Frank Fetters

Alt Title

Two plays: Absence of a past, promise of a future... and Harry, the king of kaleidoscope dreams

Publication Date


Document Type


First Advisor

Polzin, Donald E., 1930-

Degree Name

M.A. (Master of Arts)

Legacy Department

Department of Theatre Arts


Absence of a Past, Promise of a Future... is the story of a visit by James Turner, a young Black college student, to his Uncle George, a poor farmer who lives in the deep South. The action begins when, while James and George are waiting for a bus back to George's house in Greenville, James stands up to the insults of some white residents in the town of Payson, where the bus station is located. They are joined later by Charles Baines, a white college instructor from Illinois who sits on the "Colored" side of the bus station and tries to strike up a conversation with James and George. Ed Payson, the young, white heir-apparent to the controlling leadership in the town, comes in and convinces Baines that it would be safer for George and James if he (Baines) were to sit on the "White" side. Baines obliges Payson by moving to the other side and becomes lost in a book while Red and Sam, two white roughnecks, enter and begin harassing James. At first, James stands up to them, but when Red places a loaded revolver up to his head, James becomes frightened and withdraws. Red then tells James that, if he is not out of town by sunset, he will die. After Red and Sam leave, Baines asks the two Black men a series of relentless questions until George becomes angry. In his anger, George reveals the atrocities which he and his family suffered at the hands of white people from the town of Payson. Later, Baines allows himself to be convinced into taking a tour of the town, and Red and Sam reenter to become even more threatening and to repeat their ultimatum. After they leave, Payson returns and inadvertently reveals himself to George and James as their deadly enemy. Baines returns shortly thereafter and does not heed James' warning to leave the bus station before sunset, so when the sun sets, Payson, Red and Sam enter to find George, James, and Baines waiting. There is an ensuing struggle, however, and Red and Sam accidentally shoot each other while wounding George. Payson and James scramble for the loose gun. James retrieves it. Payson tries to trade instant medical care for George for control of the gun. James almost relinquishes it, but George grabs the gun and shoots Payson three times, killing him. Then George dies. Harry, the King of Kaleidescope Dreams begins as a lecture on insanity given by three mental patients. They introduce Harry, who finds himself trapped in a confused version of the Hamlet myth. In this version, Claudius and Gertrude refer to Hamlet as their natural son while Harry, assuming the Hamlet role, believes his father is dead and Claudius is his uncle. In the meantime, there is a revolution going on outside the castle walls. Rosencrantz and Guildenstern appear as Revolutionaries then as psychologists. Horatio is Harry’s attendant. Even the three mental patients show as different characters in the mixed-up miasma of Harry's mythical kingdom. After the obligatory scenes of the Ghost’s appearance, Ophelia's rejection, the play within a play, and the murder of Polonius, the conclusion is reached in a duel between Harry and Laertes. As they turn to fire on each other, the castle is besieged by Revolutionaries and all are killed. After this quick termination, Harry, who is hard pressed to find another myth, immediately siezes the Cain and Abel story, envisions his attendant as Abel, and then kills him, offering him up as a sacrifice to God.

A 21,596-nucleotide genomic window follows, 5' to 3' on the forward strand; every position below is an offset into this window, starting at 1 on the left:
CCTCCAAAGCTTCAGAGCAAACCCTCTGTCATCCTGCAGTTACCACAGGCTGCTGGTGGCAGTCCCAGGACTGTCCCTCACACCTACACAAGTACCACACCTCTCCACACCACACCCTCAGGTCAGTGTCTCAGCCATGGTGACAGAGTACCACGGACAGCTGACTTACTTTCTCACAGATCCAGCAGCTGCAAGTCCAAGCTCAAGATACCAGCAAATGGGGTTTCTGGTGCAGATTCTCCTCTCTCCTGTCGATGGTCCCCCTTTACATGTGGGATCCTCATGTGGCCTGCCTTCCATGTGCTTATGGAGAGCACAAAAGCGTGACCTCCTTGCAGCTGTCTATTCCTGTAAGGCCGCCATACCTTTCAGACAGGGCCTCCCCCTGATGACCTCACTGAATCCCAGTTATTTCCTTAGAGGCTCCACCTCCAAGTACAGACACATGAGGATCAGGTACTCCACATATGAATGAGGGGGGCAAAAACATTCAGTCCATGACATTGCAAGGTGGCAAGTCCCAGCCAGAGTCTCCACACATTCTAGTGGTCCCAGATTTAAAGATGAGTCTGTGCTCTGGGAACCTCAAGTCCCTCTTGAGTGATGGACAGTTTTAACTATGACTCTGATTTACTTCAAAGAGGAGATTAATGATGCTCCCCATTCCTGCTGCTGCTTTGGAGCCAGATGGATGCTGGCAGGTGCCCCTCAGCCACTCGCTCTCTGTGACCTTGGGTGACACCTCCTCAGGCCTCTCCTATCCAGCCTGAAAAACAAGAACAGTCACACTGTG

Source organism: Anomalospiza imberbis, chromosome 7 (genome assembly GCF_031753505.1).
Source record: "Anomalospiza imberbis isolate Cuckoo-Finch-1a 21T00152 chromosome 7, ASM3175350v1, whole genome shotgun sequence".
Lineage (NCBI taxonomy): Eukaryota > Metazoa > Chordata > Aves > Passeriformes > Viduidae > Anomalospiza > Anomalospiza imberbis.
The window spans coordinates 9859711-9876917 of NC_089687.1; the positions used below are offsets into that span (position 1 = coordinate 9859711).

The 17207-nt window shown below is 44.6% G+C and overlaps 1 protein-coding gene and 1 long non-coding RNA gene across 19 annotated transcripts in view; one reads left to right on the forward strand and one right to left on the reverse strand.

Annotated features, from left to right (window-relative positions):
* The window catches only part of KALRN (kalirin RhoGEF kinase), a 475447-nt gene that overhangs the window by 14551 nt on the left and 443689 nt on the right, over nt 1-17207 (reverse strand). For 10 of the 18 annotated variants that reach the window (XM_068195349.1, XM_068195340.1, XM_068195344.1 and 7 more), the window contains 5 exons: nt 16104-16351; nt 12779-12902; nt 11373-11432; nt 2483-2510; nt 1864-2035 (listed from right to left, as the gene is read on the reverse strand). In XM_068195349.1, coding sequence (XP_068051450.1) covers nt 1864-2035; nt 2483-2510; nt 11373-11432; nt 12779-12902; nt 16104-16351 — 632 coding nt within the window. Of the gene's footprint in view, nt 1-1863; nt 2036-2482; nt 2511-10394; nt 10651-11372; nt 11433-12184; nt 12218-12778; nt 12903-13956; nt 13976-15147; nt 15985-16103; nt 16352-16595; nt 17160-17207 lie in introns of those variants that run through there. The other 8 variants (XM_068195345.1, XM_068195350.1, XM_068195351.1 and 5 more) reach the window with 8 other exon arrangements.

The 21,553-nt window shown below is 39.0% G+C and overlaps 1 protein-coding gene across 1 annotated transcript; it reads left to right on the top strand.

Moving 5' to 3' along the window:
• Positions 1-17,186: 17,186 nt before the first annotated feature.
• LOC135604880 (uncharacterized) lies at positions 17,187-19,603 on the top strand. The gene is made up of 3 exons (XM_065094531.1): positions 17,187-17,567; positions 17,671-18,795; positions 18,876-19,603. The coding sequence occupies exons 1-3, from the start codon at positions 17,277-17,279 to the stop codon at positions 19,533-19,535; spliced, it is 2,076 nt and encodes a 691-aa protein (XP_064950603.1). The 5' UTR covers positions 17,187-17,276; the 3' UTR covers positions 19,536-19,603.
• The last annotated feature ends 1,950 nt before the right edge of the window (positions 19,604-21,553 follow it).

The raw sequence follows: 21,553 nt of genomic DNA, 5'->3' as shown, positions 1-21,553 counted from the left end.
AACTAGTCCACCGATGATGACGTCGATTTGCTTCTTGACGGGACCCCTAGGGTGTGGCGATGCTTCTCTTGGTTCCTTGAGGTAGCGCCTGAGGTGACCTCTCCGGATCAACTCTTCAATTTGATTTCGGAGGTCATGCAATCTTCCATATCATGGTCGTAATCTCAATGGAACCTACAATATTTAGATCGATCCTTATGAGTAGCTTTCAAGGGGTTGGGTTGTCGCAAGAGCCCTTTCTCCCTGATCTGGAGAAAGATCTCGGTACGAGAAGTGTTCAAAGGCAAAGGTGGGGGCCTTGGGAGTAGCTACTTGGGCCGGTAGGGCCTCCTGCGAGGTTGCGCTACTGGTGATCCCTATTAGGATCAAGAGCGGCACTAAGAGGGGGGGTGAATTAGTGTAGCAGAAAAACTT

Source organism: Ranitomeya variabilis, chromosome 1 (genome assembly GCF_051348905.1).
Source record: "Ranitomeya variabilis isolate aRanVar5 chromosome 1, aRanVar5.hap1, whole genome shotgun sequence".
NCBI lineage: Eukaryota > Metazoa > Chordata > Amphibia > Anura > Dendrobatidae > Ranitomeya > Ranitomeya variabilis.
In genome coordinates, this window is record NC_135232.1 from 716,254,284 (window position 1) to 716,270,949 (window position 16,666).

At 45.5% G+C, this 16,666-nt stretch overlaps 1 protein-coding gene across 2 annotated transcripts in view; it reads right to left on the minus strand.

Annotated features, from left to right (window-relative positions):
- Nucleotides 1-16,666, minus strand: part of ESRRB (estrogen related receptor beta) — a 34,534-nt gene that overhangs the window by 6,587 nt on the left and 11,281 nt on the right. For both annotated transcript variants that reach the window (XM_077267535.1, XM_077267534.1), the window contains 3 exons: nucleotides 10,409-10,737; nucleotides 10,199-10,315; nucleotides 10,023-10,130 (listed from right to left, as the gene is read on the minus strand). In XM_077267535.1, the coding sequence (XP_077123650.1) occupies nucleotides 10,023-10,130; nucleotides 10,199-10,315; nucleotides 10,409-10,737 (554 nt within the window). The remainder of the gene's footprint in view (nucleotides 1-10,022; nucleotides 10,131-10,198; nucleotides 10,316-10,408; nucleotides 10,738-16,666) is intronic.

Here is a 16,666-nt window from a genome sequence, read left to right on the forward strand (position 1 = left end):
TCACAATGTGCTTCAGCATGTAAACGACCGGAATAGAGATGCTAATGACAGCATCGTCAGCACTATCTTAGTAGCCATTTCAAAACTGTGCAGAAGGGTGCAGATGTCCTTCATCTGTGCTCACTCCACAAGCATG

ii, 106 pages




Northern Illinois University

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